By Joshua Spivak
The opinions expressed are his own.
The knives are out in Donald Rumsfeld’s new memoir, Known and Unknown. In defense of his long public service career and the war in Iraq and Afghanistan, the man who was both the youngest and oldest Defense Secretary clearly believes that a good offense is the best strategy.
While the book is receiving press for the intra-cabinet fights and for Rumsfeld cherry-picking his facts, it ends up being a useful and needed work: In eviscerating fellow members of President George W. Bush’s national security team, Rumsfeld raises questions about how the most critical parts of the executive branch operate.
With the relentlessly negative portrayals of political and military figures and constant complaints about the press and the legislature, it is not obvious that Rumsfeld is looking to make a larger point other than defending his tenure and slashing at adversaries. And slash he does — among the many, many bold-faced names who receive unwelcome shout-outs are long-time Rumsfeld foe George H.W. Bush, Colin Powell, Condoleezza Rice, John McCain, Al Gore (he even takes an early whack at Gore’s father), Jerry Bremer, Eric Shinseki, and, in a golden oldies moment, Nixon’s counsel John Ehrlichman. His assessment of Ehrlichman may be the best line in the book, noting,“Certainty without power can be interesting, and even amusing. Certainty with power can be dangerous.”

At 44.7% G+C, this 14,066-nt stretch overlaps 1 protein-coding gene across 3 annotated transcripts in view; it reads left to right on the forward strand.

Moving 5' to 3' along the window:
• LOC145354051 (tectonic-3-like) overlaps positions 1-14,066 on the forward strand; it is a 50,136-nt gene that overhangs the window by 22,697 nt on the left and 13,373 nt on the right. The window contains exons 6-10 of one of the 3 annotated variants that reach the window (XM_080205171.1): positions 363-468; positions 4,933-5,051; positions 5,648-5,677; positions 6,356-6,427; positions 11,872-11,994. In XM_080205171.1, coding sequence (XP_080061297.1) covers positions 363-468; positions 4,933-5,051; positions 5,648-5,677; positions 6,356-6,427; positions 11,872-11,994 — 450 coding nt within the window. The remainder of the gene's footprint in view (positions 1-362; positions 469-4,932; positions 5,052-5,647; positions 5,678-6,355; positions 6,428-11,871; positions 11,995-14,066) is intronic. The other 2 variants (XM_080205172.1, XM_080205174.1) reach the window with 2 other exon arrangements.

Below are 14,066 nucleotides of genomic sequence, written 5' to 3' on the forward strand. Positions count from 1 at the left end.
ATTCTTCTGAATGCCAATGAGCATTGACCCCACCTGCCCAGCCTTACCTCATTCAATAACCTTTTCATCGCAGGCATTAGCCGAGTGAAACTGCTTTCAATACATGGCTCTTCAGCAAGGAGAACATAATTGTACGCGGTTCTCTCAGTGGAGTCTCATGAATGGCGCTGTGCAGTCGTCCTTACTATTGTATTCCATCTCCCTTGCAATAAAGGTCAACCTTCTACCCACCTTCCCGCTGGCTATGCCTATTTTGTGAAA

What gives some of these criticisms weight is Rumsfeld’s highlighting of flawed presidential operations. He starts with citing mismanagement with the one president who he greatly respects and admires, Gerald Ford. Rumsfeld keeps coming back to the mismanagement theme. At the end of his tenure in the Bush Administration, he notes: “After five years back in government, wrestling with natural and man-made disasters as well as two wars, it became clear to me that our government institutions were proving inadequate to the challenges of the twenty-first century and the information age.”
The critiques multiply with a series of attacks on the Army leadership, the intelligence community, on Colin Powell and the State Department. Unfortunately, the question of what are the proper roles of the State and Defense departments in a modern war and its aftermath are not answered by Rumsfeld in this book. His complaints, though, don’t seem that much different from the usual battles that many Defense and State Departments wage in other administrations.